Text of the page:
EU Carbon Border Adjustment Mechanism (CBAM)  | Deloitte Netherlands


EU Carbon Border Adjustment Mechanism (CBAM)

In force since 1 October 2023

The European Union (EU) regulation on the Carbon Border Adjustment Mechanism (CBAM) was adopted on 17 May 2023 and the CBAM transitional period started 1 October 2023. The introduction of the CBAM has a significant impact on businesses importing goods into the EU. Learn about the CBAM and what you need to do during the transitional period.

Deloitte’s CBAM Compliance Manager

CBAM: the legislative process

On 10 May 2023, the EU co-legislators signed the CBAM Regulation, which officially entered into force the day after its publication in the EU Official Journal on 16 May 2023. On 17 August 2023 the EU Commission adopted its implementing regulation laying down reporting obligations for the purposes of CBAM during the transitional period.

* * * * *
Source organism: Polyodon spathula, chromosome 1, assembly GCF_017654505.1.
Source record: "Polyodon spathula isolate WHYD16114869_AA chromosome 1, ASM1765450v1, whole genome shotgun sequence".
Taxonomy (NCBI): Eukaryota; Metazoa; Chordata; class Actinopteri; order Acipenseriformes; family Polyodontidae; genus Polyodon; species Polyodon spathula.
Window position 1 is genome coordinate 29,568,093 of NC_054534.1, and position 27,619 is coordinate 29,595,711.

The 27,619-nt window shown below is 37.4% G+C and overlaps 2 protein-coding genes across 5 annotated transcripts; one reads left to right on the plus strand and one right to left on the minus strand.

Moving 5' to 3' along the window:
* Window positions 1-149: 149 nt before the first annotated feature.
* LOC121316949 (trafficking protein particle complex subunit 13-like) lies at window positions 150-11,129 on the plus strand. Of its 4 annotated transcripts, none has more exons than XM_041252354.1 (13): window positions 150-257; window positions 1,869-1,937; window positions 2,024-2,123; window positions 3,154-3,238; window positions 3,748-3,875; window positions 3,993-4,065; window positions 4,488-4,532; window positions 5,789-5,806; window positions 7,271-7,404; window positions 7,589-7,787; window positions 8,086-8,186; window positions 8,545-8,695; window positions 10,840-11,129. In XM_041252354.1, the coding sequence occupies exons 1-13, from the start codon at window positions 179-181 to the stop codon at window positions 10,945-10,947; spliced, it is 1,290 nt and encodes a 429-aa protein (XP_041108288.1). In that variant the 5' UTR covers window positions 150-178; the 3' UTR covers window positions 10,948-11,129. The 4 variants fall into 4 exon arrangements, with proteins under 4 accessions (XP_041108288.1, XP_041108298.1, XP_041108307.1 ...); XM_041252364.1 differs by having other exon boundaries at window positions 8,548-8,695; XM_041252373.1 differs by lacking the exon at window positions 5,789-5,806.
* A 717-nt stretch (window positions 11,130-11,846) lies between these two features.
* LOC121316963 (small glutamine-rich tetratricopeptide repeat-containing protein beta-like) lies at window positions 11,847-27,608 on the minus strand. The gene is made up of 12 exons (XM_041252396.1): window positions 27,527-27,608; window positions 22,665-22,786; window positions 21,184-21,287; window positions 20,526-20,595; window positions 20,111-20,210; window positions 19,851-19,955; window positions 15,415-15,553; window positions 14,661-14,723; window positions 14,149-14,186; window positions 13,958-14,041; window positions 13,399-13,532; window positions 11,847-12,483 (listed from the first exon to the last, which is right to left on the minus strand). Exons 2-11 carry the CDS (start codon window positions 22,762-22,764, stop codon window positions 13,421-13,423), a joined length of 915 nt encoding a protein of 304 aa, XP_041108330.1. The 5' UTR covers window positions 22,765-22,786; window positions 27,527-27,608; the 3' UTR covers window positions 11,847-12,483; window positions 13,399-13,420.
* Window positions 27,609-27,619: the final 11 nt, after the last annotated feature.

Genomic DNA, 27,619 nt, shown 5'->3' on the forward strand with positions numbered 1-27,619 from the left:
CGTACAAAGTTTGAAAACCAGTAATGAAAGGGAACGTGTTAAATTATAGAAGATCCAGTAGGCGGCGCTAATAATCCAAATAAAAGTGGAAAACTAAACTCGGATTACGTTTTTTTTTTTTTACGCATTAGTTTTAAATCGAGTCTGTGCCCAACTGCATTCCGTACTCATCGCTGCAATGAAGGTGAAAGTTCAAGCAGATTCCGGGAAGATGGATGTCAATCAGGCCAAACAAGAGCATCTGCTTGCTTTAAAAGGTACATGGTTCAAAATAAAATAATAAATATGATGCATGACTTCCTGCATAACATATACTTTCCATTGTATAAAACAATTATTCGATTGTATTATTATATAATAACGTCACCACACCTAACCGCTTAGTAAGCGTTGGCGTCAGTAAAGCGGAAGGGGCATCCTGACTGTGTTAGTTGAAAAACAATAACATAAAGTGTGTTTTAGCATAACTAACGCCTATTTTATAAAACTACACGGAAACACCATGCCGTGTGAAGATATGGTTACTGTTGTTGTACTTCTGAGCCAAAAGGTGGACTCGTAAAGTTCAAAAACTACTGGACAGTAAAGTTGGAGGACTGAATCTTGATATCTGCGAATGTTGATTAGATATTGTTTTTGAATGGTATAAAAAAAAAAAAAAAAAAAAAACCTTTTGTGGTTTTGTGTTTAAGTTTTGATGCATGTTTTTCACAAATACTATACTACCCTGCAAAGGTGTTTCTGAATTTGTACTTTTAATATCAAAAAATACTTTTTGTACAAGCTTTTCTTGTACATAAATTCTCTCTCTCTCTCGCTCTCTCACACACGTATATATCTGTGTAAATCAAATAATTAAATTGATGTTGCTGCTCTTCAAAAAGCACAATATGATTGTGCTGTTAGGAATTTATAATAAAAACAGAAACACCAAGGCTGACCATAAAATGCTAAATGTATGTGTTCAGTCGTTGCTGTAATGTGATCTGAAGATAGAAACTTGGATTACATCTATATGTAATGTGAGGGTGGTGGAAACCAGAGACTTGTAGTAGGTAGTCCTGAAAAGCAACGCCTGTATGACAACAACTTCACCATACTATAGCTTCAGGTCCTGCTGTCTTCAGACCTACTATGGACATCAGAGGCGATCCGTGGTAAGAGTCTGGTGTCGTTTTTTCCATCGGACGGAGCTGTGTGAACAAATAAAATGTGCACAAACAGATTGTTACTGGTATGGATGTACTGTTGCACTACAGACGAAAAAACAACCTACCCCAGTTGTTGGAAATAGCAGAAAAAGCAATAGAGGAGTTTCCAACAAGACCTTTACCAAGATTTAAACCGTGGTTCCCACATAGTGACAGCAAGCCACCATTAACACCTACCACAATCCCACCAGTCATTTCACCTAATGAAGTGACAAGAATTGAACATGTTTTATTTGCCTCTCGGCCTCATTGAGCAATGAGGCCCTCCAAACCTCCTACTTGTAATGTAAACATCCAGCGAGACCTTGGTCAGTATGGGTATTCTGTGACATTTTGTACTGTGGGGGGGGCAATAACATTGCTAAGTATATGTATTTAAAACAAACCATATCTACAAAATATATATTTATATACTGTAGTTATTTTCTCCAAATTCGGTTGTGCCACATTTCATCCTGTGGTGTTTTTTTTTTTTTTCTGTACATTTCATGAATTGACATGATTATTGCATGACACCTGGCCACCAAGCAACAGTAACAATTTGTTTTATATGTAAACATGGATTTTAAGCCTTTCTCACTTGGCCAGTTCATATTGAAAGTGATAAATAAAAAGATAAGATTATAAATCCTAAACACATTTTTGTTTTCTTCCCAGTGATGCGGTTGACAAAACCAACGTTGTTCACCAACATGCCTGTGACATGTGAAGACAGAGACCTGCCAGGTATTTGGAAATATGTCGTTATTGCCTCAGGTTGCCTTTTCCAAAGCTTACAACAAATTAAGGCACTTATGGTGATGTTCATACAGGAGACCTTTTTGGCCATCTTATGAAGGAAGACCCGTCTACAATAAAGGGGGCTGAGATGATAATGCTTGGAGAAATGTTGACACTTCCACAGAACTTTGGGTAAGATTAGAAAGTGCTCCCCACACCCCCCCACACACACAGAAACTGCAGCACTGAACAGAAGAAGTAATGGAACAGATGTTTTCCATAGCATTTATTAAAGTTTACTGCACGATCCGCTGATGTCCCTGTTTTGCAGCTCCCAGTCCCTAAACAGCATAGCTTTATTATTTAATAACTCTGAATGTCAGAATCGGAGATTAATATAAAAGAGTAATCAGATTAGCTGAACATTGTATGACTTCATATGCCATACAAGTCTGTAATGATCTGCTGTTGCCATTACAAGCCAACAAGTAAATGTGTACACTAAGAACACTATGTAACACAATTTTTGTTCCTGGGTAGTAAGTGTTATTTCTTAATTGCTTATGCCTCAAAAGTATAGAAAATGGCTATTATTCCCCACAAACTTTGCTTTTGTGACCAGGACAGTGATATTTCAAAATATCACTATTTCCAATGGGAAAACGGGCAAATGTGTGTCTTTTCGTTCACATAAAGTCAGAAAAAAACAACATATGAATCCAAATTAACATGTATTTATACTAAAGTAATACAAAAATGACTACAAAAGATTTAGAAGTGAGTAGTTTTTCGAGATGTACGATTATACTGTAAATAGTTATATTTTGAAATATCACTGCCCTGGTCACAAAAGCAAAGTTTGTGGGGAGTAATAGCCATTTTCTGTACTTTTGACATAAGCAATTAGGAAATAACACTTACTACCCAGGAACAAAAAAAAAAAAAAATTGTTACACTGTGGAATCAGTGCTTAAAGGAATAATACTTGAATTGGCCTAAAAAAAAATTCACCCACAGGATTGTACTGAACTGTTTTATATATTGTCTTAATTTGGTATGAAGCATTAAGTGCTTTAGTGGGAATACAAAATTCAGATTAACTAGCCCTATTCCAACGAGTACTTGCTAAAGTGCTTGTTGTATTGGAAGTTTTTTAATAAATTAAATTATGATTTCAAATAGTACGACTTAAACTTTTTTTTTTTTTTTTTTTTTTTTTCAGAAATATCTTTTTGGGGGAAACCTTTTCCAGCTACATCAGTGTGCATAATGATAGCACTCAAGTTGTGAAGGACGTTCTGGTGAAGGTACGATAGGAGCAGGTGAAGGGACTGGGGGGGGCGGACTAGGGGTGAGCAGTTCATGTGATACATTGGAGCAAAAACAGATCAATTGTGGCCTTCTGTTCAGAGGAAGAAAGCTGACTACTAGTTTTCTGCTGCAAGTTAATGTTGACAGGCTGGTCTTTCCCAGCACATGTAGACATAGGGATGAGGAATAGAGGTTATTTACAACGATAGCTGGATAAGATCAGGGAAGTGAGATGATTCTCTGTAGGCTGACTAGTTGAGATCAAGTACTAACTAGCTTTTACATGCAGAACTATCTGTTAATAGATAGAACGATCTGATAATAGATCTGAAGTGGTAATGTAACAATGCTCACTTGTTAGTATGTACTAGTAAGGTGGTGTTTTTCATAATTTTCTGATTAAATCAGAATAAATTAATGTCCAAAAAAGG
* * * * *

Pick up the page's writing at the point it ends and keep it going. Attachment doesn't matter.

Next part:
The transitional period, during which importers are required to comply with a quarterly reporting requirement of their imported CBAM goods and embedded greenhouse gas emissions, started on 1 October 2023.

The legislative timeline of the CBAM can be consulted immediately below.

CBAM Brochure

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CBAM in a nutshell

The general principles of CBAM are as follows :

  • It aims to prevent ‘carbon leakage’ by subjecting the import of certain groups of products from 3rd (non-EU and non-EFTA) countries to a carbon levy linked to the carbon price payable under the EU Emissions Trading System (ETS) when the same goods are produced within the EU;
  • Currently the following goods are in scope of the CBAM: iron and steel, cement, fertilisers, aluminium, electricity, and hydrogen. Scope will additionally include certain precursors, and a limited number of downstream products (however currently not chemicals and polymers as was previously proposed by the EU Parliament);
  • Further scope extensions to include additional products (such as chemicals and polymers) are to be determined by 2026, and the full inclusion of all EU ETS products is planned by 2030;
  • During the transitional period (as of 1 October 2023), importers of CBAM goods are required to submit quarterly reports with the following content:
    • Quantities of CBAM goods imported during the quarter, specified per country of origin per production site where the goods are produced;
    • The embedded direct (and - if applicable -, indirect) greenhouse gas emissions thereof; and